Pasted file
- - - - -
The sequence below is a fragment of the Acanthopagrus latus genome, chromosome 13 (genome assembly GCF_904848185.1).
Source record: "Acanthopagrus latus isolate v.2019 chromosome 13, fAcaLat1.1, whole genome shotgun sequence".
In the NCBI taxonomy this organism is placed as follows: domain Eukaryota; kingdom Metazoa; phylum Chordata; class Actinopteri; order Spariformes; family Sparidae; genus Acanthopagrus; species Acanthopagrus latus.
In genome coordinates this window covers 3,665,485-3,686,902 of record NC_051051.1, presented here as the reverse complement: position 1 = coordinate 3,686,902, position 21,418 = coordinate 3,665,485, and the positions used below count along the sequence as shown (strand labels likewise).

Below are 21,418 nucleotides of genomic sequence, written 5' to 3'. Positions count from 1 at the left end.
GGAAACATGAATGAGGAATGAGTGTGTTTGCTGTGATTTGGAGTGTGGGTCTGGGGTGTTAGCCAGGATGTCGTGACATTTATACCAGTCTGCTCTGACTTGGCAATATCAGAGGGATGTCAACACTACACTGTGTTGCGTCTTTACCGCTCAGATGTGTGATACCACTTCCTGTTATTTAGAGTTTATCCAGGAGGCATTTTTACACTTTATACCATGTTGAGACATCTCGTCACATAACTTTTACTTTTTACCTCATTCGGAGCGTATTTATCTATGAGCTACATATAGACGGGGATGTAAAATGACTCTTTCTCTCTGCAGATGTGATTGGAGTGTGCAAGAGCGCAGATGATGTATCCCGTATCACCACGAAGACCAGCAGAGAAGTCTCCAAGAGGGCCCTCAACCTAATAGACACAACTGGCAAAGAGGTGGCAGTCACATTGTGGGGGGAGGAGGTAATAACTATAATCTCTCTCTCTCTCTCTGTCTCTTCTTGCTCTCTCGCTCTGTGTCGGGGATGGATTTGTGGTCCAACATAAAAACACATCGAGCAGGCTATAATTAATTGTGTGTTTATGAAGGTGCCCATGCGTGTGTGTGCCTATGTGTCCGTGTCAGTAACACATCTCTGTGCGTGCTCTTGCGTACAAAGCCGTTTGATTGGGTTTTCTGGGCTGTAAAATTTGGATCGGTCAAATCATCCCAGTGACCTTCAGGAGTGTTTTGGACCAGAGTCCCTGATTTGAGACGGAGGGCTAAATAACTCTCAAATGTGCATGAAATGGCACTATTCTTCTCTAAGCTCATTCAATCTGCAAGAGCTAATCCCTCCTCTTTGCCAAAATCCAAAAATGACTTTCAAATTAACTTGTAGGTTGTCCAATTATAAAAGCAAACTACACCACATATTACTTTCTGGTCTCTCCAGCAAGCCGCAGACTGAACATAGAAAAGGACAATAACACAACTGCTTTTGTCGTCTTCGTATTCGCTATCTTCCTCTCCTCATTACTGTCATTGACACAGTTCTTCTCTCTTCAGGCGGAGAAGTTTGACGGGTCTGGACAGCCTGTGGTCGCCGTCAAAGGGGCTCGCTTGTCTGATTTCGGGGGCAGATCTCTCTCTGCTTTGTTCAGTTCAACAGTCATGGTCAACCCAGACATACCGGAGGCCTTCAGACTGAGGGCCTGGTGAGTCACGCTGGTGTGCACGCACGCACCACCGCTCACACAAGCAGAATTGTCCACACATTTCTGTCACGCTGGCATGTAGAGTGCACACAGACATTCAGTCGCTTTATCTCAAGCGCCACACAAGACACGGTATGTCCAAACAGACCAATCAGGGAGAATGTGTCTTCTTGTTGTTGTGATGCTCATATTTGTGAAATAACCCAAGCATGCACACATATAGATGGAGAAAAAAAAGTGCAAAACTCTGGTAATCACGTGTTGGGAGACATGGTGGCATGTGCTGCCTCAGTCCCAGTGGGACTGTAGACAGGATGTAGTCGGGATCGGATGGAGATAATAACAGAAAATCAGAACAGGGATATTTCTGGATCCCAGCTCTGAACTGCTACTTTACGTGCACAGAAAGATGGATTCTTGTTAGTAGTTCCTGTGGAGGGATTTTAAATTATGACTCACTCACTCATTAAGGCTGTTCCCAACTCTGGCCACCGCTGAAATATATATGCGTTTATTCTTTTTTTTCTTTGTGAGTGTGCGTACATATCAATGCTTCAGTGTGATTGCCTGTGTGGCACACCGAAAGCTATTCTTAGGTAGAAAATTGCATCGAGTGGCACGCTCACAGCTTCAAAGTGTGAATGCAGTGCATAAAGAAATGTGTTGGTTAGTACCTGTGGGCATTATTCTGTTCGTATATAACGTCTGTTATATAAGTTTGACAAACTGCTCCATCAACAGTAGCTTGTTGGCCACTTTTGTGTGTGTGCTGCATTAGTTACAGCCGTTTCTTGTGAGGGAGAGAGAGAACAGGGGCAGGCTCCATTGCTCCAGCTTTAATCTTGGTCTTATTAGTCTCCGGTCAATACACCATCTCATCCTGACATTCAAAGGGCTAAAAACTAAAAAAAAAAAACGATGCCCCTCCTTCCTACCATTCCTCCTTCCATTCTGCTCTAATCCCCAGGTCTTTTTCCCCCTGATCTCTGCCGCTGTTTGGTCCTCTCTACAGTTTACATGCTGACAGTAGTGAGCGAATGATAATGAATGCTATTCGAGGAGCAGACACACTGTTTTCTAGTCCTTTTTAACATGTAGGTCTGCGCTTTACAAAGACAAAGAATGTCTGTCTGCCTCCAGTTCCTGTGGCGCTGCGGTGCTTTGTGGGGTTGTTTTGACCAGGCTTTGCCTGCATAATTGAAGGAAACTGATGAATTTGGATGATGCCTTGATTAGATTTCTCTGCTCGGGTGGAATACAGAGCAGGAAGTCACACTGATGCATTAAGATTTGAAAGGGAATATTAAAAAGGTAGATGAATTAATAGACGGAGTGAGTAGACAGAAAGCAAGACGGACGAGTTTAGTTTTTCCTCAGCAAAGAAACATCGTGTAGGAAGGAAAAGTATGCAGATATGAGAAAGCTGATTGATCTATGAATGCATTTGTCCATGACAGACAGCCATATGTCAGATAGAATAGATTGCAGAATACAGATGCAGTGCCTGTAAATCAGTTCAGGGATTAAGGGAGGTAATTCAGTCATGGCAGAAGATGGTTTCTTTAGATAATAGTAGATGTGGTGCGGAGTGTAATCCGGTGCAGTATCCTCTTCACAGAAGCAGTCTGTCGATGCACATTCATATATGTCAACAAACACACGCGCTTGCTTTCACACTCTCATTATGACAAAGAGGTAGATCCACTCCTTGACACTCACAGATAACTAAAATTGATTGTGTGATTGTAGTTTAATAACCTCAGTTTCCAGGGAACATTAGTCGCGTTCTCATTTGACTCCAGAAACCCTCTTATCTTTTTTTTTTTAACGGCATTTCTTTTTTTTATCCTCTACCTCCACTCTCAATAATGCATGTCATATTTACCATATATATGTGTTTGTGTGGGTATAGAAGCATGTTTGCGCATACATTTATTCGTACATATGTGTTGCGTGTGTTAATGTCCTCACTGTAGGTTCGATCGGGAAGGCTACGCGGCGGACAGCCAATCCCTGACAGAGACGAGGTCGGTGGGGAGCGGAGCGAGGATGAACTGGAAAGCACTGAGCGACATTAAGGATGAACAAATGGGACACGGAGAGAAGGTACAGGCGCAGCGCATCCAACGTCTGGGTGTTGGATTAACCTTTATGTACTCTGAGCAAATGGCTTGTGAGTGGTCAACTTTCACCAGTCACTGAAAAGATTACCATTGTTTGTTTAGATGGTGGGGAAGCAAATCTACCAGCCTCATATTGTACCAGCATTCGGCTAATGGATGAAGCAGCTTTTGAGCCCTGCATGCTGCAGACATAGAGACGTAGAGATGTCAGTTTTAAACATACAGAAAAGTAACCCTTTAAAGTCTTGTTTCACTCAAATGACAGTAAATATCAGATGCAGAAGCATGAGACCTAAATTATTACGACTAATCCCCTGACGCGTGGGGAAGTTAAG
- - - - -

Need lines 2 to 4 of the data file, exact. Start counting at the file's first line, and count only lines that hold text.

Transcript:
Source record: "Acanthopagrus latus isolate v.2019 chromosome 13, fAcaLat1.1, whole genome shotgun sequence".
In the NCBI taxonomy this organism is placed as follows: domain Eukaryota; kingdom Metazoa; phylum Chordata; class Actinopteri; order Spariformes; family Sparidae; genus Acanthopagrus; species Acanthopagrus latus.
In genome coordinates this window covers 3,665,485-3,686,902 of record NC_051051.1, presented here as the reverse complement: position 1 = coordinate 3,686,902, position 21,418 = coordinate 3,665,485, and the positions used below count along the sequence as shown (strand labels likewise).